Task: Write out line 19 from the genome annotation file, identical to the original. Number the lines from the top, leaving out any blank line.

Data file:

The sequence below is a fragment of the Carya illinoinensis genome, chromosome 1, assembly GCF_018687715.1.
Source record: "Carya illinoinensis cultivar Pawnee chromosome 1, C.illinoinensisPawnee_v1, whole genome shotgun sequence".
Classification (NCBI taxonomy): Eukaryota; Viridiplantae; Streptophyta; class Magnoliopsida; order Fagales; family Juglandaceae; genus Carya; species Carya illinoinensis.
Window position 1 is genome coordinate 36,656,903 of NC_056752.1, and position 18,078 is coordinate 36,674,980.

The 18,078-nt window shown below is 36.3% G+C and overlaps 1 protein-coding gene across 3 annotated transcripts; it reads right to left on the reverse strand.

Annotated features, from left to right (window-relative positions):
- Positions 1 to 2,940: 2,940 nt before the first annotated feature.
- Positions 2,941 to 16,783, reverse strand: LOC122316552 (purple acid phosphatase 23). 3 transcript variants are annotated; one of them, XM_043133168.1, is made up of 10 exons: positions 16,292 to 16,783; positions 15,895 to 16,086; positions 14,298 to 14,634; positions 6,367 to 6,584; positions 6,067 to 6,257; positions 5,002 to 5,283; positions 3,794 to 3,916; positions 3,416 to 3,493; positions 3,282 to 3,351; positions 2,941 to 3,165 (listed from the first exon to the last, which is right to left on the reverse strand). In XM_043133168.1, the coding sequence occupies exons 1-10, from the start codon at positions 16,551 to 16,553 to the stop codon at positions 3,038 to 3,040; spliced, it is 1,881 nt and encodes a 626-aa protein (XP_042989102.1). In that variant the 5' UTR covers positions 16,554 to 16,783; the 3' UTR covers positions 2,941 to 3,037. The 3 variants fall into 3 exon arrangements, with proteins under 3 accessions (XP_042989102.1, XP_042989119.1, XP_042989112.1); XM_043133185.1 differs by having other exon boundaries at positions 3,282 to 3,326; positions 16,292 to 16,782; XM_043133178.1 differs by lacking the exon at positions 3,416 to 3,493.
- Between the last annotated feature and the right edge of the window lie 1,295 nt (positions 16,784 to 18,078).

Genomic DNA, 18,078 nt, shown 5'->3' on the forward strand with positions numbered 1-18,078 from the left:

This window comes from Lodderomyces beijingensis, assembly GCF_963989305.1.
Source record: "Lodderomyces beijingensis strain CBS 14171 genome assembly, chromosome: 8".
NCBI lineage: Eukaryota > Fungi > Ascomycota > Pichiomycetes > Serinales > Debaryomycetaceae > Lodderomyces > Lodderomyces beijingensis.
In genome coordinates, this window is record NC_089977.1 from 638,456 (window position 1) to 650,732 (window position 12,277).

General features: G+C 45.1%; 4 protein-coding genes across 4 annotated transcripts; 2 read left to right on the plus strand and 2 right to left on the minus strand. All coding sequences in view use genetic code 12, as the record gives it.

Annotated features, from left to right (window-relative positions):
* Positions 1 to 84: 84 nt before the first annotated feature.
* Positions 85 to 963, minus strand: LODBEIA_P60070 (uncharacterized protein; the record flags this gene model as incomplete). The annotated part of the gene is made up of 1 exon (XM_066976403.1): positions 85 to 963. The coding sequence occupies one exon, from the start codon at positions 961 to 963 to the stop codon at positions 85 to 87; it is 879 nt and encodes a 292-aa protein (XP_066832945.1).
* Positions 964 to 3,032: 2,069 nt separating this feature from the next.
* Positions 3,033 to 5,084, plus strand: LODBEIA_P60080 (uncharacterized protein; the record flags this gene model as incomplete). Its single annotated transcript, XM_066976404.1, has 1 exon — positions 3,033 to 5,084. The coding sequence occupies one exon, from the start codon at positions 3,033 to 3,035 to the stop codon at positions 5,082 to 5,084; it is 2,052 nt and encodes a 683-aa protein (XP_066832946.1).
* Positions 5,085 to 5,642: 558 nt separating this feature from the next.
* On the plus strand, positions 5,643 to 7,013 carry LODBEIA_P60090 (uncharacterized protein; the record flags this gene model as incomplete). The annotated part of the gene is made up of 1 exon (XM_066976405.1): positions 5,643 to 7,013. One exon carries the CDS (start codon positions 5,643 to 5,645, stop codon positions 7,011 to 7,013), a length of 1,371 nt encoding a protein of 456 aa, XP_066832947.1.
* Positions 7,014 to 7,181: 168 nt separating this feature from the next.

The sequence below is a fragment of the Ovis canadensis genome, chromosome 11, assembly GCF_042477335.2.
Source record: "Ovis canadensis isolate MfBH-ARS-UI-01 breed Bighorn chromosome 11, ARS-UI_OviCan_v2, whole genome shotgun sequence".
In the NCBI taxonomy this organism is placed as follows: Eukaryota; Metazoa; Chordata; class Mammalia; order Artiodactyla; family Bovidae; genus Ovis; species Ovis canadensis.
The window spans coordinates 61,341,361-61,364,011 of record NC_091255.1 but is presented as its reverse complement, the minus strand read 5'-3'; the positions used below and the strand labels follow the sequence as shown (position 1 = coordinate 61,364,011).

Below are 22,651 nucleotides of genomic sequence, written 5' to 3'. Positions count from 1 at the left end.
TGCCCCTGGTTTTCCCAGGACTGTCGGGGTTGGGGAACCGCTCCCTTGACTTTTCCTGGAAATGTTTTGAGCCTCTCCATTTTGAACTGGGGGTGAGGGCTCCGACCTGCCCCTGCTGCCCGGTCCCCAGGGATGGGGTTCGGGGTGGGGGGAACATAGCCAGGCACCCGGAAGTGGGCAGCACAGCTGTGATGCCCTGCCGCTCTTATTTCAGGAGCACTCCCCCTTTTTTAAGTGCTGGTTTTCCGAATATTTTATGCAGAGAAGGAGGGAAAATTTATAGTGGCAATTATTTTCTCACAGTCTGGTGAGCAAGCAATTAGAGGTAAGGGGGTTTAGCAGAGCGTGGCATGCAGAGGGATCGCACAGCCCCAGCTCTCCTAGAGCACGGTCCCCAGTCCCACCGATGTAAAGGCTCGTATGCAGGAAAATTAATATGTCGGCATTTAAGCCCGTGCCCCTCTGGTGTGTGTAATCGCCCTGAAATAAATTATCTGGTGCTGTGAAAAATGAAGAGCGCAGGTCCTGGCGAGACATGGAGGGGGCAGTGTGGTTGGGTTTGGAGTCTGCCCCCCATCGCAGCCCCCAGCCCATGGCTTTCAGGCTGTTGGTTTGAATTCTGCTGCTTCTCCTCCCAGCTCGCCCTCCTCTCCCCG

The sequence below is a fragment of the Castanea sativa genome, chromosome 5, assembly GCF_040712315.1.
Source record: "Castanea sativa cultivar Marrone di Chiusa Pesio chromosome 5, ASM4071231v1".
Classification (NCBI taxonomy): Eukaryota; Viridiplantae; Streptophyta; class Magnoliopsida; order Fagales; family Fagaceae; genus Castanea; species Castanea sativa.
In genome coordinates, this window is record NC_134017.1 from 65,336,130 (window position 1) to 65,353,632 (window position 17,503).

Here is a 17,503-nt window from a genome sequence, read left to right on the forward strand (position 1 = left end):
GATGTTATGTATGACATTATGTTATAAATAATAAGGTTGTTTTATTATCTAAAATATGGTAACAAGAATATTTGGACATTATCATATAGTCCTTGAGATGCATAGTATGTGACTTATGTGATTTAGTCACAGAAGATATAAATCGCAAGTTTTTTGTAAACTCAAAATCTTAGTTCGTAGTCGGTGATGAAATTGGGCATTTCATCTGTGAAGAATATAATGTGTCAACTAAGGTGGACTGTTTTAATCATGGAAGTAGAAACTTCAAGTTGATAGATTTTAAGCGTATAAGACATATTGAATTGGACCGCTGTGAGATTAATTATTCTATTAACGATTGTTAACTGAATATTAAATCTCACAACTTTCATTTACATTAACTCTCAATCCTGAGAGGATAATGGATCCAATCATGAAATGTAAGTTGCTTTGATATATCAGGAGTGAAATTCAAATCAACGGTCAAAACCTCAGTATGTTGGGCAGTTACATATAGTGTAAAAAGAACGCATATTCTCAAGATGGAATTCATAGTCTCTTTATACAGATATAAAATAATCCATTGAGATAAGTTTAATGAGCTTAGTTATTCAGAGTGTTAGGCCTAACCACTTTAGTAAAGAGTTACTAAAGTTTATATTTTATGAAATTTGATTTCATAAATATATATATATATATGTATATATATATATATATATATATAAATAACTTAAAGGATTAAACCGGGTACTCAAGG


* Positions 964 to 3,032: 2,069 nt separating this feature from the next.